THE Saints U16s scholarship side returned from the

first_imgTHE Saints U16s scholarship side returned from their mid-season break to resume activities but were beaten for the second time this season by a Widnes side which grew into the game as it went on, writes Graham Henthorne.In truth it was probably the break which did for the U16s as they looked like a side which hadn’t played together for a period of time whilst their opponents looked sharper.Widnes coming through the test with a 28-14 win.Despite the above it was the Saints who took the lead on ten minutes as Sean Croston finished off a handling move by going over down the right.Ben Sims spurned the chance to go further ahead as he took a delightful pass from Ryan Horne to burst through the line. Unfortunately he then seemed to run at the full back instead of either side of him and the try went begging.It was Dave Griffiths who finally increased the lead as he dummied his way over after good work from Luke Ward and Christian Kellett.The Saints’ had been riding their luck a little already and from the restart some poor tackling allowed the visitors to score on the overlap on the right.Jake Sculthorpe restored the Saints lead scoring with his first touch taking a Louis Brogan pass to go over.On the stroke of half time the Vikings pegged the scores back again taking advantage of some poor tackling to go over.Coach Ian Lomax had been critical of his side’s efforts in the first half and asked for a response. He got it but only for a few minutes.The tackling improved but the game turned on a gilt edged opportunity to Brogan. He broke through down the left but with support screaming up on his outside he chose to try to beat the full back on his own and the chance was gone.Two minutes later the Vikings took the lead and never really looked back.Pick of the bunch were Ryan Horne, Brandon O’Neill and Joe Sharratt who all tried hard and there was an encouraging debut, including some big hits, from Matthew Foster.St Helens U16s:Tries: Sean Croston (10), Dave Griffiths(22), Jake Sculthorpe (29).Goals: Dave Griffiths 1/3Widnes U16s:Tries: Jake Bradley (26), Joe Edge (33), Jayden Hatton (40), Ben Davies (51), Lee Dyas (63).Goals: Joe Edge 4/5Half Time: 14-10Full Time: 14-28Teams:Saints:1. Dave Griffiths; 2. Tom Nesbitt, 3. Luke Maloney-Ward, 4. Sean Croston, 5. Jake Pass; 6. Ryan Horne, 7. Lewis Gartland; 8. Sam Royle, 9. Brandon O’Neill, 10. Matthew Ashcroft, 11. Ben Sims, 12. Joe Sharratt, 13. Reece Jackson. Subs: 14. Paul Nash, 15. Matthew Foster, 16. Jake Sculthorpe, 17. Christian Kellett, 18. Louis Brogan, 19. Jack Welsby, 20. Jamie Little.Widnes:1. Joe Edge; 2. Jarrod O’Connor, 4. Tyler Jones, 3. Jayden Hatton, 5. Oliver Brookes; 6. Ben Davies, 7. Lewis Else; 8. Luke Draper, 9. Jake Burns, 10. Lee Dyas, 11. Jake Bradley, 12. Josh Wilde, 13. Callum O’Neill. Subs: 14. Liam Barnes, 15. Bradley Calland, 16. Declan Mercer, 17. Sam Walters.last_img read more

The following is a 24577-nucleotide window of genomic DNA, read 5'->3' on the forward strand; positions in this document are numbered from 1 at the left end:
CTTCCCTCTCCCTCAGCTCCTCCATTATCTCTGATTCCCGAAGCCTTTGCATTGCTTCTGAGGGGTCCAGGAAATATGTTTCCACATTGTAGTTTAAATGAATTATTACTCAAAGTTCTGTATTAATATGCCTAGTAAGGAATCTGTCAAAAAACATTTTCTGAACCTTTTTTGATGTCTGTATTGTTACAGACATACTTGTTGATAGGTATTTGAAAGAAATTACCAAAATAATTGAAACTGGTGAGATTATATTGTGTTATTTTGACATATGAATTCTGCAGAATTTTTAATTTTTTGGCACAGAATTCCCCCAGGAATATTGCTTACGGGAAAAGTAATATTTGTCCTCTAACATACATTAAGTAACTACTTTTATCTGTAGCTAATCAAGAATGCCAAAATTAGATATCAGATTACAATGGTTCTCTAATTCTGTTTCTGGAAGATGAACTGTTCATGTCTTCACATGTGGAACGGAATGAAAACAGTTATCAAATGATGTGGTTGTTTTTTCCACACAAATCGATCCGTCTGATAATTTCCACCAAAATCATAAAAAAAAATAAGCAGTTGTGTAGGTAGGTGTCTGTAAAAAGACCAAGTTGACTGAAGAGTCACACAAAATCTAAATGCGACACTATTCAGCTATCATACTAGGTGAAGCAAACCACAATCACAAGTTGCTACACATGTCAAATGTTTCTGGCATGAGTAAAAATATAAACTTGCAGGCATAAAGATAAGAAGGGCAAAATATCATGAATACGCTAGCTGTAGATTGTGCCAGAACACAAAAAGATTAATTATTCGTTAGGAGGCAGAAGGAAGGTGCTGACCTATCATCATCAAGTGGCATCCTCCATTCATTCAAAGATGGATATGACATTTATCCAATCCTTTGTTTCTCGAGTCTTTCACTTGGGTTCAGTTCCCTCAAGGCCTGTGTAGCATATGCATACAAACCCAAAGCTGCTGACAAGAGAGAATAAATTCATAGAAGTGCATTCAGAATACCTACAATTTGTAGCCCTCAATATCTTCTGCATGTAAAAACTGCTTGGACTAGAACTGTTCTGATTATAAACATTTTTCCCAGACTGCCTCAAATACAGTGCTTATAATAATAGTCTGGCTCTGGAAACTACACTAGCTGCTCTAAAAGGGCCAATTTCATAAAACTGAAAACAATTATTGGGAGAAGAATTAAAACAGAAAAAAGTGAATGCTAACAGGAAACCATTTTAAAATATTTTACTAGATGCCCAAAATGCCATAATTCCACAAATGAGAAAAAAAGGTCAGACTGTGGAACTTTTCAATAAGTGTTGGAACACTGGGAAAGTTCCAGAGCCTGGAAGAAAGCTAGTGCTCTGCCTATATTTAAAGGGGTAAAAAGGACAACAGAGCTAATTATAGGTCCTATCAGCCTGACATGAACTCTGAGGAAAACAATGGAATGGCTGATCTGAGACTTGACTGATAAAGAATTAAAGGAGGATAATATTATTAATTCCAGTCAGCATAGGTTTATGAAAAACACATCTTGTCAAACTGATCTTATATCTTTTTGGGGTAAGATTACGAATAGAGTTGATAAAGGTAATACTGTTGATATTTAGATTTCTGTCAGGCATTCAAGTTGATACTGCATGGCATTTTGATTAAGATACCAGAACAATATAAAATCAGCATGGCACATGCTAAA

KEIRON Cunningham says Saints are still waiting fo

first_imgKEIRON Cunningham says Saints are still waiting for the complete picture of Matty Smith’s leg injury – but the scrum half won’t be available in the immediate future.“Last night the initial results weren’t good,” he explained, “so we have had to get him across to the specialist today. He is going to be out for a period but we aren’t 100 per cent sure of how long that period will be. It is a leg injury and not a good leg injury.“We will confirm the length of time and the nature of the injury when we know every aspect of it, because we don’t want to pre-empt things too much.“It isn’t good for the immediate future, but it isn’t season ending.”Smith suffered the injury in the very last play of the first half in Sunday’s match with Widnes and Cunningham was less than impressed with how it happened.“It was a disgusting tackle,” he said. “It is one we have been trying to outlaw for three years and in the past we have lost two people with broken legs and three with syndesmosis with that type of tackle. Like everything else we are reactive, never proactive, and now we will probably do something about it.“We have cited the player (Manase Manuokafoa). It is horrendous. Matty hasn’t got the ball, it has left his hands and the tackle coincides with the next tackle which is when Morgan Knowles is tackled.“He grabs hold of Matty’s shoulders and drops his legs. You can see his boots; his legs are that far off the ground and he drops 120kg on Matty’s ankles. It is harder to do that tackle than push Matty off the ball.“Whether there is malice I don’t know but he has gone out to hurt my half back, he has done it and done it royally. Hopefully the League will stand up to it and do something about it.“The injury is disappointing but it is something we have got used to at this club. We have plenty of decent players around in the juniors and on the sidelines.“There are options and we’ll see what is best for the team and the immediate future.”last_img read more

Club Community First Team

first_imgAuction is now OVER (updated at 16:00pm 23/07/2019):The latest bid is displayed below. Please note bids must be submitted in denominations of £5. Tied bids will be decided on the earliest bid received being given preference.Winners will be notified on Wednesday the 24th July 2019Mark Percival – £100Louie McCarthy-Scarsbrook – £50Kyle Amor – £30Dom Peyroux – £35Matty Lees – £30Matty Costello – £30Regan Grace  – £50Jonny Lomax – £50Lachlan Coote – £100Tommy Makinson – £50Jack Ashworth – £35James Bentley – £30Zeb Taia – £40Aaron Smith – £30Theo Fages – £55Kevin Naiqama – £50Luke Thompson – £45Alex Walmsley – £55On the conclusion of the auction you can pay for your shirt by bank transfer or cash. Alternatively you can pay by cheque made payable to SCDF LTD. Winning bidders will be contacted with the payment details and can collect their shirts from the Totally Wicked Stadium’s main reception following payment.Good luck!last_img read more